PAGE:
|Jack Fischer. Provided.|
Republished with permission
Sad news to report out of Dayton on Monday where longtime City Attorney John C. "Jack" Fischer has passed away.
Fischer suffered a heart attack while shoveling snow at his Sixth Avenue home, Mayor Virgil Boruske told The River City News. He was 63.
"It was a great relationship," Boruske said of Fischer's ability to work with city council. The mayor had spoken to the attorney on Monday morning. "Jack was liked by the whole council and me. Jack always got along with everybody and he was always there for the city, in that office almost every day in the city building, checking to make sure everything was fine."
Prior to assuming his role as city attorney, Fischer served on city council, Boruske said. He was a sort of human encyclopedia on municipal law. "It's going to be hard to fill that space because he knew so much about the city and had been there so long," the mayor said. "What about this, Jack, and what about that, and he could tell you."
Fischer's brother is longtime State Rep. Joe Fischer (R-Fort Thomas).
Democrat State Rep. Dennis Keene of Wilder, whose district includes Dayton, remembered the veteran public servant fondly. "He was one of the kindest, most gentle people I've ever come in contact with. A first-class good man," Keene said. "He was very thorough and always did a very good job. He was very considerate of all the citizens of Dayton and he really cared about Dayton."
"This is such crushing news. That'll really be crushing to that city."
Freshman city councilman Ben Baker called Fischer a mentor. "He was such a humble person and was very kind," Baker said. "I really don't know what to think yet. He was an amazing asset to the city and will be truly missed."
Former city council member Cathy Volter served for parts of three decades alongside Fischer. "He was a consummate gentleman and Jack was the most honest person you'd ever want to meet," she said. "There was no gray with Jack. It was either black or white, he was just that honest. I never heard him say a bad word about anybody and never heard anyone say a bad word about him."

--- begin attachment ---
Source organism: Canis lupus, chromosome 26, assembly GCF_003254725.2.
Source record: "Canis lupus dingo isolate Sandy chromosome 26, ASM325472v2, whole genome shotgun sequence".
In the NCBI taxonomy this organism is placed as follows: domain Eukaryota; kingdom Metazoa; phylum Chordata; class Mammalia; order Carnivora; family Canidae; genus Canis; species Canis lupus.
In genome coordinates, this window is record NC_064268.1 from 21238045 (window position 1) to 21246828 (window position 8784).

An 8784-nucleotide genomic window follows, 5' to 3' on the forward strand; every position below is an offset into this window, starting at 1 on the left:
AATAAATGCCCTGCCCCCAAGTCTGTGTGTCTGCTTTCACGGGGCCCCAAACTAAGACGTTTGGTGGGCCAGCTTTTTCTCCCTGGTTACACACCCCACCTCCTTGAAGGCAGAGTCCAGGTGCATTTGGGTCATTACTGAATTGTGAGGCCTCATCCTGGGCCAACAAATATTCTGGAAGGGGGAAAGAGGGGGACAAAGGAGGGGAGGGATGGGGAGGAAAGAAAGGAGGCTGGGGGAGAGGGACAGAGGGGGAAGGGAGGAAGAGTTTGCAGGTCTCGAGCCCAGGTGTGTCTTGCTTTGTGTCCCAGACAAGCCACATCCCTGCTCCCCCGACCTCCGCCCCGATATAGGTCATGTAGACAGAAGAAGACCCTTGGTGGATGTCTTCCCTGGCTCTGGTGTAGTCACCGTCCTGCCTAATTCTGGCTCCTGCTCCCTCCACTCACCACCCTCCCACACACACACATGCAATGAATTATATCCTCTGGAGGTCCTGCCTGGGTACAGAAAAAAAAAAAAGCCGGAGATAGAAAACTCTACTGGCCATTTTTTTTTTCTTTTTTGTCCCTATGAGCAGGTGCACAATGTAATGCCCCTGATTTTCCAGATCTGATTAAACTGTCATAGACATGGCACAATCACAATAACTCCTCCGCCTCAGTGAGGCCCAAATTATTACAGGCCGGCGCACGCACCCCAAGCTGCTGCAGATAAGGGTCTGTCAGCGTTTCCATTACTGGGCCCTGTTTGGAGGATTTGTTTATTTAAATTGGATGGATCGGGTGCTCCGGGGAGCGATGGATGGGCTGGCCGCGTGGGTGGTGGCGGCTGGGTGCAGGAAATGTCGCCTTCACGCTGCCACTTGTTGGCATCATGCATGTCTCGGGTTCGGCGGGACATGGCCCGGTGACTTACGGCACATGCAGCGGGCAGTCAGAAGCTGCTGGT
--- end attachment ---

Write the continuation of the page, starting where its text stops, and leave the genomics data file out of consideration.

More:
Fischer served in various leadership roles over the years at the Campbell County Democratic Party executive committee. His wife Louise is a school teacher, retired from Dayton Independent Schools. Not only did he serve the city, he was a knowledgeable resident, too.
"The loss of Jack in the community will just be huge," Volter said. "The knowledge and the history of Dayton and every aspect, he could just pull out his hat almost every date and cite times, and there is just going to be a huge loss in the history of Dayton." Volter said that Fischer was a methodical thinker who always listened, taking in each word from the respective parties, even when members of council faced contentious situations. "He would never get flustered and when I would ask for it he would give his opinion and he was very level-headed."
Fischer's legal advice was also offered privately to many in the city and Volter said that he never charged as much as he should have. "He just genuinely cared about people and doing the job," she said. "He really underestimated when it came to his billing, when it came to working for people. He was just a good man."
Former Mayor Ken Rankle also expressed sadness at the sudden loss of Fischer. He worked with the city attorney for sixteen years, twelve as mayor. "I never met a more caring and honest individual than Jack Fischer. He loved the city of Dayton and he would do anything for the city of Dayton," Rankle said.
"He's going to be tough to replace. You never really realize how important somebody is until they're gone and somebody like Jack Fischer, we will miss Jack."